Let me return to Van Jones. After saying “tens of millions” of Blacks tuned out after Scott said “America is not a racist nation,” you might have expected him to say, “America is a racist nation.”

But he did not say that. Why?

Because he knows that is not true, in my opinion. 

Jones is as sharp as a Gillette blade. He knows how to work the angles.

Here is what he did say: “It is very clear this country is still struggling with racism, we still have racism showing up in almost every institution.”

Again, I agree with Jones, but can you see the difference between “struggling with racism” and is a racist nation?

Racist nations don’t “struggle” with racism, they luxuriate in it. 

South Africa before the end of Apartheid was a racist state. There was no hiding it, there were no apologies for it.

Scott’s native South Carolina was a racist state when his grandfather was young.

Then, not now. Proof? Hel-lo. How about a Black man as its U.S. Senator?

I have discussed “systemic racism” before, in a serious way, and speculated that my relatively benign view of racism today is explained by the fact I lived through an era of actual systemic racism in America. It was real. Then.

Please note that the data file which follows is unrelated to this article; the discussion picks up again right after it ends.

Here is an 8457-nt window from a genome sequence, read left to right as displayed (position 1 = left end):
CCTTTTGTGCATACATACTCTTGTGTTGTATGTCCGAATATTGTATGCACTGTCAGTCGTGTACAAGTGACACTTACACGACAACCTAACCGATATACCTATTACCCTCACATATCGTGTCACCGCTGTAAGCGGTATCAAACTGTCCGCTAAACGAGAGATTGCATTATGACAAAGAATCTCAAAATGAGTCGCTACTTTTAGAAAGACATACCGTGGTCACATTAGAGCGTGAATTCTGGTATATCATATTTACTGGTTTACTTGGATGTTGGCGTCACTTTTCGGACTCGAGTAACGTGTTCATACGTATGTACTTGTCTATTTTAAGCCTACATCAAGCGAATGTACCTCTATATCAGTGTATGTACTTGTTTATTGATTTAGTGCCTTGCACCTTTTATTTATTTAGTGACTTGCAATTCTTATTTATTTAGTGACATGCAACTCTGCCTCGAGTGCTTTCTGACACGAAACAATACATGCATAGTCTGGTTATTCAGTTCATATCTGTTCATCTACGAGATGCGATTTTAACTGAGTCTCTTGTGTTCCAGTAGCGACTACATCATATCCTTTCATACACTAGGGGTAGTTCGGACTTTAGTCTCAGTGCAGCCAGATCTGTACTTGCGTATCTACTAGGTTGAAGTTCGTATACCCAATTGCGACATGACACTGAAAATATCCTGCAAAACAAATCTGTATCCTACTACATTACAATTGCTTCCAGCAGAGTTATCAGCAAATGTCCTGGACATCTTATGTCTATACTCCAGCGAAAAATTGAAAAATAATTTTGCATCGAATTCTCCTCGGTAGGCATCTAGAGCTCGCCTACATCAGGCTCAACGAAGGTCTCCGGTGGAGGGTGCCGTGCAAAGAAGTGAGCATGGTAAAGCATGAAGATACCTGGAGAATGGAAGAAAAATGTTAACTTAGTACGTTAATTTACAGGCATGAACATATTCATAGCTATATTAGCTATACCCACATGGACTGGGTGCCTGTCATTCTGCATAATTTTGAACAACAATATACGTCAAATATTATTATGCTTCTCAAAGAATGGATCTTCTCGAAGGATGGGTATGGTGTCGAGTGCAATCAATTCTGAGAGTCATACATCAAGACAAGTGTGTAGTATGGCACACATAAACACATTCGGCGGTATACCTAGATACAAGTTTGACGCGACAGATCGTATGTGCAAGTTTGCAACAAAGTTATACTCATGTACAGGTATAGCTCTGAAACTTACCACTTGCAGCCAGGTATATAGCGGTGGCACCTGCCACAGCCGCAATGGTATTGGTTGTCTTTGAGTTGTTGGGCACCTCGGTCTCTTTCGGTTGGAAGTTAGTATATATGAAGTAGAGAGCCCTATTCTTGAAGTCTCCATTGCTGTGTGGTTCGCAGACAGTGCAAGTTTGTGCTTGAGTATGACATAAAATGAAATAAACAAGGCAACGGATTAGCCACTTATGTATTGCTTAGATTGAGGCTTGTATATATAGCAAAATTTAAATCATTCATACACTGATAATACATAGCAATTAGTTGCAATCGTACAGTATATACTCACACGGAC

If you came to your majority after, say, the civil rights and voting acts of the ‘60s, you never knew how bad it was, so the (to me) lesser transgressions of today seem major to you because you have no basis of comparison.

Let’s examine “systemic racism” by breaking it into four quadrants.

Is America always racist, sometimes racist, rarely racist, or never racist?

If you say “America is a racist country,” that is binary, like being pregnant. You are, or you are not. It means America is always racist.

No rational person can believe America is always racist. No rational person can believe America is never racist.

So we’re left with sometimes or rarely.

I’ll take sometimes.